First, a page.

The first time I caught Clayton Kershaw was in 2007. He was 19 years old, and having mowed through low A-ball in Great Lakes, he came straight to Double-A in Jacksonville that August to try and help us make the playoffs. Our pitching coordinator came into town to be with him for his debut.
He pulled me aside and said, “Hey, you’re going to catch Clayton in these starts. We want you to work with him, and mentor and shepherd him.”
I was an older guy for that level, already 26. I think that’s what my role was in the Dodgers organization at the time: helping pitchers develop. Coaches trusted the work I did. Clayton didn’t have a slider yet, and they wanted him to develop a changeup, too. I remember he was warming up before his first start, working on that changeup. It was a very inconsistent pitch for him, and he was having trouble throwing it, missing high and away.
After about the fourth one, I said, “Hey, relax. Work down in the zone.”
Clayton looked at me and barked, “Hey, you relax! Get back there and catch!”
I thought, Who is this guy? Who do you think you are? First day in Double-A and you’re going to pull that?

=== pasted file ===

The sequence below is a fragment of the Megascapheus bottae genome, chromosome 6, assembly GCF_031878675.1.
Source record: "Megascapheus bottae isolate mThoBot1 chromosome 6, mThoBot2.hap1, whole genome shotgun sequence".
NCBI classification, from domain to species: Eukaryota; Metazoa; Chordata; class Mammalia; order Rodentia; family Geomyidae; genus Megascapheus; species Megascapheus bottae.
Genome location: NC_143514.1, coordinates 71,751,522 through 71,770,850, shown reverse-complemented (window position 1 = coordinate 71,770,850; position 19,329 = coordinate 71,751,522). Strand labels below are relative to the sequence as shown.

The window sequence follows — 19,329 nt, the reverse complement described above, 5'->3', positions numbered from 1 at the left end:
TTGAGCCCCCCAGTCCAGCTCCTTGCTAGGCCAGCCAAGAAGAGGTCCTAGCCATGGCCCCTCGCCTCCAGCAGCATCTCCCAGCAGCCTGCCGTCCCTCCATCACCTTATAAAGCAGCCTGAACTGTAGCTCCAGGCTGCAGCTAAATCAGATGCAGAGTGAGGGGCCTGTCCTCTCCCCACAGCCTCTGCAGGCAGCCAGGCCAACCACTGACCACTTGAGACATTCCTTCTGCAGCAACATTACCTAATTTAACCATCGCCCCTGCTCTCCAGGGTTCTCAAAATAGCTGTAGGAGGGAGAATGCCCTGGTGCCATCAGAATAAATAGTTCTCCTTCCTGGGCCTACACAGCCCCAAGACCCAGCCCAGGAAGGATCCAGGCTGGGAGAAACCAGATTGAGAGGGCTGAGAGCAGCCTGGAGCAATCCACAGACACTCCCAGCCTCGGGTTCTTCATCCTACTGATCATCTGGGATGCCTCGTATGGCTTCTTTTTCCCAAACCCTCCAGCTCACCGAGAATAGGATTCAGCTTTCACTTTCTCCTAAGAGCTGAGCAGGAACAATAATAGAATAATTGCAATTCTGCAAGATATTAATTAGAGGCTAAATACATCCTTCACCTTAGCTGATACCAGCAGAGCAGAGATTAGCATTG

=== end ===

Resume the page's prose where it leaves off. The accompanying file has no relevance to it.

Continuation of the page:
That’s when I first realized something about Kershaw. On game day, you just let him be.
Now I don’t even pay attention to how he warms up. Clayton needs that guy to step in the batter’s box and an umpire to say “play ball.” Then his competitive juice just takes him to another level. I’m always kidding him, “That’s why you stink in spring training every year.” Those games don’t matter. When Clayton pitches with an expiration date — two innings, 75 pitches, or whatever — it’s not good for him.
He needs to pitch to win the game.
For pitchers who have less talent, I think a catcher’s job is to help them get through those 15-to-18 outs. To stretch an outing from five innings to six, or six to seven by making good decisions for them behind the plate. For guys with less margin for error, you sometimes need to be more forceful with decisions you make behind the plate. With an ace, it’s a different experience. And of course, with the Dodgers, we don’t just have Kershaw, but Zack Greinke as well. Two guys who could easily win this year’s National League Cy Young Award.